When one-year old Nebele Kadir arrived at CARE’s stabilisation centre in Haramaya, East Hararghe, 10 days ago, she was almost comatose. Weighing 2.5kg, she was smaller than many newborn babies. Along with the other twenty-eight inpatients of the centre, she is severely malnourished, a victim of the food crisis engulfing millions of Ethiopians as food prices soar out of reach and food stocks dwindle.
Across the country, another 75,000 children are affected by acute malnutrition, and the numbers are rising fast. But unlike Nebele, who has gained 0.5kg during the week since she started her programme of 3-hourly feeds, most are still in urgent need of life-saving treatment.
Carefully holding her tiny daughter, her mother slowly explains ‘She is here because I don’t have money. The price of food is rising so much that despite working harder and harder, my income doesn’t make any difference. I don’t have anything to feed her.’
The global rise in food prices could not have come at a worse time. It is almost harvest time in Nebele’s village, but across the country late and inadequate rains mean there is little to harvest. Families who depend on what they grow are long used to surviving a 2-month annual ‘hunger gap’, but this year the gap could last more than 5 months - until at least November.
With no crops to sell, and with the price of many basic foods having more than tripled in a year, millions of families are facing a daily struggle to stay alive. In total, more than 4.6 million people are in need of urgent emergency assistance.
A short drive away, at the Balla health clinic, Misra Ahmed weighs out her 4 year-old son’s ration of FAMIX – a nutritious powdered supplementary food provided by CARE. He has been referred for early treatment of moderate acute malnutrition, after being spotted by staff at his local health post - one of many that have been set up countrywide thanks to heavy investment from the government in recent years.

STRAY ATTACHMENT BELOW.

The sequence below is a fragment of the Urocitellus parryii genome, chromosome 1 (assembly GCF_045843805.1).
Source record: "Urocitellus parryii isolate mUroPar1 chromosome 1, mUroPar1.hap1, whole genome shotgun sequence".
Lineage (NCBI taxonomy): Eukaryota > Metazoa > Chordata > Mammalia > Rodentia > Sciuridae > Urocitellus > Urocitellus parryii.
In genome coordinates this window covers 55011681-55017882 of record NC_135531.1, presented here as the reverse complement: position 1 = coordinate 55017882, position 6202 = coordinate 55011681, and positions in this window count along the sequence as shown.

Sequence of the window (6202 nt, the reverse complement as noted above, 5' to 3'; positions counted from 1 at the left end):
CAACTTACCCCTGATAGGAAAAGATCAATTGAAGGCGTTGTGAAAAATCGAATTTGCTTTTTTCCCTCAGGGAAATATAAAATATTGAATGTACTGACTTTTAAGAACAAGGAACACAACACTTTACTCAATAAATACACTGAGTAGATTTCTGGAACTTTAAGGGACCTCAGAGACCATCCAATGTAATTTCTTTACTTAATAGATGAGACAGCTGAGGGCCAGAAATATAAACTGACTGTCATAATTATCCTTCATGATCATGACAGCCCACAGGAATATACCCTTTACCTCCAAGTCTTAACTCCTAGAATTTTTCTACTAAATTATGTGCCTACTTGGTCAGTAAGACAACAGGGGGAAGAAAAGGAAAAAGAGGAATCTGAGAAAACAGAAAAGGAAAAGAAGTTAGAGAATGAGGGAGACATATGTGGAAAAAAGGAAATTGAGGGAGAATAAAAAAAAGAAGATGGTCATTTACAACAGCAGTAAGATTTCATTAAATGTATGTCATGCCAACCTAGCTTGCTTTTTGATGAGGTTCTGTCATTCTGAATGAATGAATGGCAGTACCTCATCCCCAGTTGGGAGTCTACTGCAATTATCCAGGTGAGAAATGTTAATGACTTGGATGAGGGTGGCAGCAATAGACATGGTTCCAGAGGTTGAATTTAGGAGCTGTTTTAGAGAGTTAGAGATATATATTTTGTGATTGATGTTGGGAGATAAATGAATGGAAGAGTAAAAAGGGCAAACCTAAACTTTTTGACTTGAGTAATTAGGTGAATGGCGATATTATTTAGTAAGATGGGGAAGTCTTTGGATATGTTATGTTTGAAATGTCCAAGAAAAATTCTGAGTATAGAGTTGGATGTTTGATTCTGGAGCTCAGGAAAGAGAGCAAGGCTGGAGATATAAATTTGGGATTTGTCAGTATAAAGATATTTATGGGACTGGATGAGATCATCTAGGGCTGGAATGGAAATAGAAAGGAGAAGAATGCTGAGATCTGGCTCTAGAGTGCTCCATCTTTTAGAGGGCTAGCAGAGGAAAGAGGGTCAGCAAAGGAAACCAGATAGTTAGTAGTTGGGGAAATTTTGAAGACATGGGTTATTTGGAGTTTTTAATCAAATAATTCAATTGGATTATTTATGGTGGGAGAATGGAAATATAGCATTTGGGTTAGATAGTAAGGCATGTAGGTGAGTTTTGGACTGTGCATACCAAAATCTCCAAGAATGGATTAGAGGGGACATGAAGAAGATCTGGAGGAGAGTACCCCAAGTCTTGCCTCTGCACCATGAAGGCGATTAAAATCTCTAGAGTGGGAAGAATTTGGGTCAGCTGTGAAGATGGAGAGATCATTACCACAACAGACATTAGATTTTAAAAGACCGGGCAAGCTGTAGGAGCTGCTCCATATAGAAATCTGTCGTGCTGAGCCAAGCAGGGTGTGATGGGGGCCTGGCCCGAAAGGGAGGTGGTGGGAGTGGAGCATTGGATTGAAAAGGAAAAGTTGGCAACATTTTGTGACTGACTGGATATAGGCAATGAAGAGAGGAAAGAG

CARE is already supplying supplementary food to more than 50,000 malnourished children and pregnant or breastfeeding women, and transferring food to a further 200,000 people across Ethiopia to prevent their falling into the same state.
‘This food will help my son, but it doesn’t cover my whole family’s needs’ Misra admitted. ‘I have not eaten since yesterday, and the quality of food I can afford for my other children is close to water.’
Even the supply of this emergency food is uncertain, as quality and quantity are squeezed by the sheer numbers of admissions, combined with the increasing cost of emergency food.
Misra continues ‘I am not alone, my neighbours are like me and we have to share what we have with each other. But I have nothing, so without help things will only get worse and worse.’«All Stories and Blogs